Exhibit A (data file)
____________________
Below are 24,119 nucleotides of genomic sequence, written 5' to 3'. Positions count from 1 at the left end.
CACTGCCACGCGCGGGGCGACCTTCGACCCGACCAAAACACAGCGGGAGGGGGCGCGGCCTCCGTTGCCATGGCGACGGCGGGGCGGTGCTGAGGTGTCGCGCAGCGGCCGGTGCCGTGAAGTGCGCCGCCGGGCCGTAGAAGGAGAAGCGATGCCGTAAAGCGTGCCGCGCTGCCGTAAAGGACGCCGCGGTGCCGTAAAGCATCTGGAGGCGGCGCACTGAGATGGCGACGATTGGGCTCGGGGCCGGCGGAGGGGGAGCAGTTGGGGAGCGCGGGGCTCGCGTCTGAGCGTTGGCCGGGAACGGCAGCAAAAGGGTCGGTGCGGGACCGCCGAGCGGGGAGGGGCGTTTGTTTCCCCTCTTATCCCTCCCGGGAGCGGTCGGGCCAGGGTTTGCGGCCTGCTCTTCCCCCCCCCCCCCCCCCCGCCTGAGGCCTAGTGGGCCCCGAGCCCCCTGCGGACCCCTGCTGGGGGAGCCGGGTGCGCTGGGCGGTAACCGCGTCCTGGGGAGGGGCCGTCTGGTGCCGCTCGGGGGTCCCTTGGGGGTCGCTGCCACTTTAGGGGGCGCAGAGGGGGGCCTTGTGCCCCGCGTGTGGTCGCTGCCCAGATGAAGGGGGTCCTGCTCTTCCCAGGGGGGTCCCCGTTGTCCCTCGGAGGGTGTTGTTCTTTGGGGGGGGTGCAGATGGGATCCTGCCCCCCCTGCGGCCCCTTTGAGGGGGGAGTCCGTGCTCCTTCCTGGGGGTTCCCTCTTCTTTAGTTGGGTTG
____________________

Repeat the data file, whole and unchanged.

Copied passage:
Below are 24,119 nucleotides of genomic sequence, written 5' to 3'. Positions count from 1 at the left end.
CACTGCCACGCGCGGGGCGACCTTCGACCCGACCAAAACACAGCGGGAGGGGGCGCGGCCTCCGTTGCCATGGCGACGGCGGGGCGGTGCTGAGGTGTCGCGCAGCGGCCGGTGCCGTGAAGTGCGCCGCCGGGCCGTAGAAGGAGAAGCGATGCCGTAAAGCGTGCCGCGCTGCCGTAAAGGACGCCGCGGTGCCGTAAAGCATCTGGAGGCGGCGCACTGAGATGGCGACGATTGGGCTCGGGGCCGGCGGAGGGGGAGCAGTTGGGGAGCGCGGGGCTCGCGTCTGAGCGTTGGCCGGGAACGGCAGCAAAAGGGTCGGTGCGGGACCGCCGAGCGGGGAGGGGCGTTTGTTTCCCCTCTTATCCCTCCCGGGAGCGGTCGGGCCAGGGTTTGCGGCCTGCTCTTCCCCCCCCCCCCCCCCCCGCCTGAGGCCTAGTGGGCCCCGAGCCCCCTGCGGACCCCTGCTGGGGGAGCCGGGTGCGCTGGGCGGTAACCGCGTCCTGGGGAGGGGCCGTCTGGTGCCGCTCGGGGGTCCCTTGGGGGTCGCTGCCACTTTAGGGGGCGCAGAGGGGGGCCTTGTGCCCCGCGTGTGGTCGCTGCCCAGATGAAGGGGGTCCTGCTCTTCCCAGGGGGGTCCCCGTTGTCCCTCGGAGGGTGTTGTTCTTTGGGGGGGGTGCAGATGGGATCCTGCCCCCCCTGCGGCCCCTTTGAGGGGGGAGTCCGTGCTCCTTCCTGGGGGTTCCCTCTTCTTTAGTTGGGTTG